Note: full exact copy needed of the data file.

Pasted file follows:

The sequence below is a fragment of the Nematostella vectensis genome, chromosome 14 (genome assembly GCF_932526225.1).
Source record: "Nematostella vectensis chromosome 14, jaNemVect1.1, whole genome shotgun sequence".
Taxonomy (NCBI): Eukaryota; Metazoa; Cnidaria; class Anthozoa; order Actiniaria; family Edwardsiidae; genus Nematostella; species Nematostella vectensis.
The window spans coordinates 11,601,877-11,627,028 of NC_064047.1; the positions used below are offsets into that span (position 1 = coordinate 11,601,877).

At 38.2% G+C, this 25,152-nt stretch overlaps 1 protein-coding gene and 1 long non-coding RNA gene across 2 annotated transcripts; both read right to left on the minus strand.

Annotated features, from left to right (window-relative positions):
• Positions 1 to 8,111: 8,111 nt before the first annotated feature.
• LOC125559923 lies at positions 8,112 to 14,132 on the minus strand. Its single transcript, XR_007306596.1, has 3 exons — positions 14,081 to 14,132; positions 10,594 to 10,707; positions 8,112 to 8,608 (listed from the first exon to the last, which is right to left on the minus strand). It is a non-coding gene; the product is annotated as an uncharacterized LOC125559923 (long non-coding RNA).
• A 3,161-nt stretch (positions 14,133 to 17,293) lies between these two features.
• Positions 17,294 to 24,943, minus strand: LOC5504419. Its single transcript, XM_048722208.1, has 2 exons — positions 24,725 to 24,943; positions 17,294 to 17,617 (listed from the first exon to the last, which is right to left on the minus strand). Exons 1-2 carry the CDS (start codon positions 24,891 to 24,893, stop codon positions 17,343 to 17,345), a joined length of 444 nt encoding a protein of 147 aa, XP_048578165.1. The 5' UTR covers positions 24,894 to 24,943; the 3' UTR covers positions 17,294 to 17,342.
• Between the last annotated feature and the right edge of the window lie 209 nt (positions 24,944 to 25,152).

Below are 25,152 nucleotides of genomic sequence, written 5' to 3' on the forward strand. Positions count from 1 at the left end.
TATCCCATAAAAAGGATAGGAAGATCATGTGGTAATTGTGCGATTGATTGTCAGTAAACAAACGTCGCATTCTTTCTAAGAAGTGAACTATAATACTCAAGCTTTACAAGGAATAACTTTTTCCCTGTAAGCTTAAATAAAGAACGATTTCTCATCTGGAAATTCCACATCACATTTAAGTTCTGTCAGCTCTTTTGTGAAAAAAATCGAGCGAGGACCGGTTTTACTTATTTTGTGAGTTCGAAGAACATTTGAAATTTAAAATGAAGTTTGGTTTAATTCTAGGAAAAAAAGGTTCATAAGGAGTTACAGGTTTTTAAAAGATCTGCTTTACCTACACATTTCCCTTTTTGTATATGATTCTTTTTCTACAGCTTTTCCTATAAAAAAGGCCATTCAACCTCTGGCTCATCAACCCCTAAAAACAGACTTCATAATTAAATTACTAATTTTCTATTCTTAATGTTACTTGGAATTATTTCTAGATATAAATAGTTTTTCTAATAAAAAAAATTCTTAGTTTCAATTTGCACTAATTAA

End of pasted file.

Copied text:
The sequence below is a fragment of the Nematostella vectensis genome, chromosome 14 (genome assembly GCF_932526225.1).
Source record: "Nematostella vectensis chromosome 14, jaNemVect1.1, whole genome shotgun sequence".
Taxonomy (NCBI): Eukaryota; Metazoa; Cnidaria; class Anthozoa; order Actiniaria; family Edwardsiidae; genus Nematostella; species Nematostella vectensis.
The window spans coordinates 11,601,877-11,627,028 of NC_064047.1; the positions used below are offsets into that span (position 1 = coordinate 11,601,877).

At 38.2% G+C, this 25,152-nt stretch overlaps 1 protein-coding gene and 1 long non-coding RNA gene across 2 annotated transcripts; both read right to left on the minus strand.

Annotated features, from left to right (window-relative positions):
• Positions 1 to 8,111: 8,111 nt before the first annotated feature.
• LOC125559923 lies at positions 8,112 to 14,132 on the minus strand. Its single transcript, XR_007306596.1, has 3 exons — positions 14,081 to 14,132; positions 10,594 to 10,707; positions 8,112 to 8,608 (listed from the first exon to the last, which is right to left on the minus strand). It is a non-coding gene; the product is annotated as an uncharacterized LOC125559923 (long non-coding RNA).
• A 3,161-nt stretch (positions 14,133 to 17,293) lies between these two features.
• Positions 17,294 to 24,943, minus strand: LOC5504419. Its single transcript, XM_048722208.1, has 2 exons — positions 24,725 to 24,943; positions 17,294 to 17,617 (listed from the first exon to the last, which is right to left on the minus strand). Exons 1-2 carry the CDS (start codon positions 24,891 to 24,893, stop codon positions 17,343 to 17,345), a joined length of 444 nt encoding a protein of 147 aa, XP_048578165.1. The 5' UTR covers positions 24,894 to 24,943; the 3' UTR covers positions 17,294 to 17,342.
• Between the last annotated feature and the right edge of the window lie 209 nt (positions 24,944 to 25,152).

Below are 25,152 nucleotides of genomic sequence, written 5' to 3' on the forward strand. Positions count from 1 at the left end.
TATCCCATAAAAAGGATAGGAAGATCATGTGGTAATTGTGCGATTGATTGTCAGTAAACAAACGTCGCATTCTTTCTAAGAAGTGAACTATAATACTCAAGCTTTACAAGGAATAACTTTTTCCCTGTAAGCTTAAATAAAGAACGATTTCTCATCTGGAAATTCCACATCACATTTAAGTTCTGTCAGCTCTTTTGTGAAAAAAATCGAGCGAGGACCGGTTTTACTTATTTTGTGAGTTCGAAGAACATTTGAAATTTAAAATGAAGTTTGGTTTAATTCTAGGAAAAAAAGGTTCATAAGGAGTTACAGGTTTTTAAAAGATCTGCTTTACCTACACATTTCCCTTTTTGTATATGATTCTTTTTCTACAGCTTTTCCTATAAAAAAGGCCATTCAACCTCTGGCTCATCAACCCCTAAAAACAGACTTCATAATTAAATTACTAATTTTCTATTCTTAATGTTACTTGGAATTATTTCTAGATATAAATAGTTTTTCTAATAAAAAAAATTCTTAGTTTCAATTTGCACTAATTAA